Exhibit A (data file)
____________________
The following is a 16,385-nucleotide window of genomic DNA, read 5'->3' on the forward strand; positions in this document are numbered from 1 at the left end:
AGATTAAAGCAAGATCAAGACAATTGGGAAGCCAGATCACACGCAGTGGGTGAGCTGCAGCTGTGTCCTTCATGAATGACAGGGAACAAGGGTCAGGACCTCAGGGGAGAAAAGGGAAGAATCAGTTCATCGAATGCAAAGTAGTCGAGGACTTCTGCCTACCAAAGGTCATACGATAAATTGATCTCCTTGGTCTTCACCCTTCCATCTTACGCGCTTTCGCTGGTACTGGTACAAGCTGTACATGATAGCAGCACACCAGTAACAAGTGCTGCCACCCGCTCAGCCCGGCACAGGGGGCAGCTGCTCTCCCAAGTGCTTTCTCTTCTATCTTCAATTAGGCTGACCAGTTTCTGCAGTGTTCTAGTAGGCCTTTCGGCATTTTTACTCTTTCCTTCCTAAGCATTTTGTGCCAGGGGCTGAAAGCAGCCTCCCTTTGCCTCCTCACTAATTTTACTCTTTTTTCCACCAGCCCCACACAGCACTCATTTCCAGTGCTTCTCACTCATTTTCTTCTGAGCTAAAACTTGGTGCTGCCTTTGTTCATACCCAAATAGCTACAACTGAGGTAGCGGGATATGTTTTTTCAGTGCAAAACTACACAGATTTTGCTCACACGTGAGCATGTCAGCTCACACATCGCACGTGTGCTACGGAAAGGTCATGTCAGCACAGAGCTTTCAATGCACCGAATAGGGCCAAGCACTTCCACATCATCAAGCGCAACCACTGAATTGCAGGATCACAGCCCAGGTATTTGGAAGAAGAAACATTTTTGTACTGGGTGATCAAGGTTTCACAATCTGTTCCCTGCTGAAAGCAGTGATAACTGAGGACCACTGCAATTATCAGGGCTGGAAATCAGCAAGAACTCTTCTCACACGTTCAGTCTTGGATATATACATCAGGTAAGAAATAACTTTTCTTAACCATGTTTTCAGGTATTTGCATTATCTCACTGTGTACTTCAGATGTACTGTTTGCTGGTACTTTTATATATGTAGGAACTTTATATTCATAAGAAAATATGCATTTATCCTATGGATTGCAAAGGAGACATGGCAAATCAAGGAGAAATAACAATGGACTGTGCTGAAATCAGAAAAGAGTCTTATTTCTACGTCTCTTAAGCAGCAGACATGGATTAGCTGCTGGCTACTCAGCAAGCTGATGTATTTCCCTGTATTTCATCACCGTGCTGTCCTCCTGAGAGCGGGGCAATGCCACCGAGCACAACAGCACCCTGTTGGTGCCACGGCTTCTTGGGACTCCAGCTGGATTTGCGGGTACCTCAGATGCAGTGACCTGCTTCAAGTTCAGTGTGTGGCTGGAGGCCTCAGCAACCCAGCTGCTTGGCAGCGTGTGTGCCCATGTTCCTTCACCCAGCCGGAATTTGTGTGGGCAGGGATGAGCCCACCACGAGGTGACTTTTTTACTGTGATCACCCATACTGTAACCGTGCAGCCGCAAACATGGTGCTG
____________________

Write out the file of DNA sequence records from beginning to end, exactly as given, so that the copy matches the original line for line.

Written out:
The following is a 16,385-nucleotide window of genomic DNA, read 5'->3' on the forward strand; positions in this document are numbered from 1 at the left end:
AGATTAAAGCAAGATCAAGACAATTGGGAAGCCAGATCACACGCAGTGGGTGAGCTGCAGCTGTGTCCTTCATGAATGACAGGGAACAAGGGTCAGGACCTCAGGGGAGAAAAGGGAAGAATCAGTTCATCGAATGCAAAGTAGTCGAGGACTTCTGCCTACCAAAGGTCATACGATAAATTGATCTCCTTGGTCTTCACCCTTCCATCTTACGCGCTTTCGCTGGTACTGGTACAAGCTGTACATGATAGCAGCACACCAGTAACAAGTGCTGCCACCCGCTCAGCCCGGCACAGGGGGCAGCTGCTCTCCCAAGTGCTTTCTCTTCTATCTTCAATTAGGCTGACCAGTTTCTGCAGTGTTCTAGTAGGCCTTTCGGCATTTTTACTCTTTCCTTCCTAAGCATTTTGTGCCAGGGGCTGAAAGCAGCCTCCCTTTGCCTCCTCACTAATTTTACTCTTTTTTCCACCAGCCCCACACAGCACTCATTTCCAGTGCTTCTCACTCATTTTCTTCTGAGCTAAAACTTGGTGCTGCCTTTGTTCATACCCAAATAGCTACAACTGAGGTAGCGGGATATGTTTTTTCAGTGCAAAACTACACAGATTTTGCTCACACGTGAGCATGTCAGCTCACACATCGCACGTGTGCTACGGAAAGGTCATGTCAGCACAGAGCTTTCAATGCACCGAATAGGGCCAAGCACTTCCACATCATCAAGCGCAACCACTGAATTGCAGGATCACAGCCCAGGTATTTGGAAGAAGAAACATTTTTGTACTGGGTGATCAAGGTTTCACAATCTGTTCCCTGCTGAAAGCAGTGATAACTGAGGACCACTGCAATTATCAGGGCTGGAAATCAGCAAGAACTCTTCTCACACGTTCAGTCTTGGATATATACATCAGGTAAGAAATAACTTTTCTTAACCATGTTTTCAGGTATTTGCATTATCTCACTGTGTACTTCAGATGTACTGTTTGCTGGTACTTTTATATATGTAGGAACTTTATATTCATAAGAAAATATGCATTTATCCTATGGATTGCAAAGGAGACATGGCAAATCAAGGAGAAATAACAATGGACTGTGCTGAAATCAGAAAAGAGTCTTATTTCTACGTCTCTTAAGCAGCAGACATGGATTAGCTGCTGGCTACTCAGCAAGCTGATGTATTTCCCTGTATTTCATCACCGTGCTGTCCTCCTGAGAGCGGGGCAATGCCACCGAGCACAACAGCACCCTGTTGGTGCCACGGCTTCTTGGGACTCCAGCTGGATTTGCGGGTACCTCAGATGCAGTGACCTGCTTCAAGTTCAGTGTGTGGCTGGAGGCCTCAGCAACCCAGCTGCTTGGCAGCGTGTGTGCCCATGTTCCTTCACCCAGCCGGAATTTGTGTGGGCAGGGATGAGCCCACCACGAGGTGACTTTTTTACTGTGATCACCCATACTGTAACCGTGCAGCCGCAAACATGGTGCTG